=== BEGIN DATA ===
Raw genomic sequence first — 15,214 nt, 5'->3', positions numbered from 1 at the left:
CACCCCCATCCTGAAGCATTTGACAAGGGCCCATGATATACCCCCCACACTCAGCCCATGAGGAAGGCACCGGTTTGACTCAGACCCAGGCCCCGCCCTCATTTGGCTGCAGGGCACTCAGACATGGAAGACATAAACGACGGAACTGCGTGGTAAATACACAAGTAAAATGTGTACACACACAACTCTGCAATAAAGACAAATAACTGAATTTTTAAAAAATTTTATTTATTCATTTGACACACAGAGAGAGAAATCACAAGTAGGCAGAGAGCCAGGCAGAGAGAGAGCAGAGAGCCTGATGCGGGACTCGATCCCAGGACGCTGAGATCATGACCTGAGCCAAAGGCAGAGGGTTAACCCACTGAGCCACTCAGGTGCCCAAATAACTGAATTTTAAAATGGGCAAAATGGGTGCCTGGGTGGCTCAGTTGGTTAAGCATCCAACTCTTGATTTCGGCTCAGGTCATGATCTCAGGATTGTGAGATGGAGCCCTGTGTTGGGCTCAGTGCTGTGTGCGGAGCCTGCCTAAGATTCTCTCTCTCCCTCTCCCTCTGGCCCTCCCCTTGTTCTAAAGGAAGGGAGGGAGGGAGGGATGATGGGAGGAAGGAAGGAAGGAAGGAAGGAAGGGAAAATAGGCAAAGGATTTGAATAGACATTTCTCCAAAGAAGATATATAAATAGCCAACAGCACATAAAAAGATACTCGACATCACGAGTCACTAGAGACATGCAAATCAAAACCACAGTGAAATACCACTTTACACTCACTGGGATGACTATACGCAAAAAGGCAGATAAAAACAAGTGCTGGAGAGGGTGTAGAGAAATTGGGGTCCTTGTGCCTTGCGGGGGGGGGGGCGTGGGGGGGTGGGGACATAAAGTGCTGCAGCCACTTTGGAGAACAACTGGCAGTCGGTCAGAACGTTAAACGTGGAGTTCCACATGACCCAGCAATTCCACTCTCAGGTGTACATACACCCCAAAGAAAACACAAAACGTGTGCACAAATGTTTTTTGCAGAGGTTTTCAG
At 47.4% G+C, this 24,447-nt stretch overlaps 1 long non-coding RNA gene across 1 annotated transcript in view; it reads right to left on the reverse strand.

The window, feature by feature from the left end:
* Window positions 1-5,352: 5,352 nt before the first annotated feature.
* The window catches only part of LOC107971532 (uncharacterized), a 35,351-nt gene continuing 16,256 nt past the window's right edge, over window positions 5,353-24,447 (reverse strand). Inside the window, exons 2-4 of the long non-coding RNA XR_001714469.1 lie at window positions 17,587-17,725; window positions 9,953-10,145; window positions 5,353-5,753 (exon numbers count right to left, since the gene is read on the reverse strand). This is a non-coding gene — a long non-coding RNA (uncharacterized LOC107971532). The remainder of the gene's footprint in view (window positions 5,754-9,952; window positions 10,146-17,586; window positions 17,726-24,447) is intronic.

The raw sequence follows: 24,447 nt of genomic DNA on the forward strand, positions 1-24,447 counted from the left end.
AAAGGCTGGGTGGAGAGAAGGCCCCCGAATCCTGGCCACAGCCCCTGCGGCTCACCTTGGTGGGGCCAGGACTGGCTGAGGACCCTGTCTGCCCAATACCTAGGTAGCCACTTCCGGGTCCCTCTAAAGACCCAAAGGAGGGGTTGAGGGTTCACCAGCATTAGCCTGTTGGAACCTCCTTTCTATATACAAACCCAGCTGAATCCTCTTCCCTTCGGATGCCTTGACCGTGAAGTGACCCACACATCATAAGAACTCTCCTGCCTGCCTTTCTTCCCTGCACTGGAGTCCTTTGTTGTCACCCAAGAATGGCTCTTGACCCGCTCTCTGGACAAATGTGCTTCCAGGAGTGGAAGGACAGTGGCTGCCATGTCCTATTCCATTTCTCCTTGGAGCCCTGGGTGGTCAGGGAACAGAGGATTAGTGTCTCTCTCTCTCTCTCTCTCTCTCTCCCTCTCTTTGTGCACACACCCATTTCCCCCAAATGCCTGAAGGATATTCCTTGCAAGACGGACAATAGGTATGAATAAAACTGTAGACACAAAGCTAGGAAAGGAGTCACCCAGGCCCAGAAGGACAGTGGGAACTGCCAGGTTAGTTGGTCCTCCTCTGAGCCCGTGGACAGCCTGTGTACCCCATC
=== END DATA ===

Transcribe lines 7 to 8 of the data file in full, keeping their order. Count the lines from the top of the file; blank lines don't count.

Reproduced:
The raw sequence follows: 24,447 nt of genomic DNA on the forward strand, positions 1-24,447 counted from the left end.
AAAGGCTGGGTGGAGAGAAGGCCCCCGAATCCTGGCCACAGCCCCTGCGGCTCACCTTGGTGGGGCCAGGACTGGCTGAGGACCCTGTCTGCCCAATACCTAGGTAGCCACTTCCGGGTCCCTCTAAAGACCCAAAGGAGGGGTTGAGGGTTCACCAGCATTAGCCTGTTGGAACCTCCTTTCTATATACAAACCCAGCTGAATCCTCTTCCCTTCGGATGCCTTGACCGTGAAGTGACCCACACATCATAAGAACTCTCCTGCCTGCCTTTCTTCCCTGCACTGGAGTCCTTTGTTGTCACCCAAGAATGGCTCTTGACCCGCTCTCTGGACAAATGTGCTTCCAGGAGTGGAAGGACAGTGGCTGCCATGTCCTATTCCATTTCTCCTTGGAGCCCTGGGTGGTCAGGGAACAGAGGATTAGTGTCTCTCTCTCTCTCTCTCTCTCTCTCCCTCTCTTTGTGCACACACCCATTTCCCCCAAATGCCTGAAGGATATTCCTTGCAAGACGGACAATAGGTATGAATAAAACTGTAGACACAAAGCTAGGAAAGGAGTCACCCAGGCCCAGAAGGACAGTGGGAACTGCCAGGTTAGTTGGTCCTCCTCTGAGCCCGTGGACAGCCTGTGTACCCCATC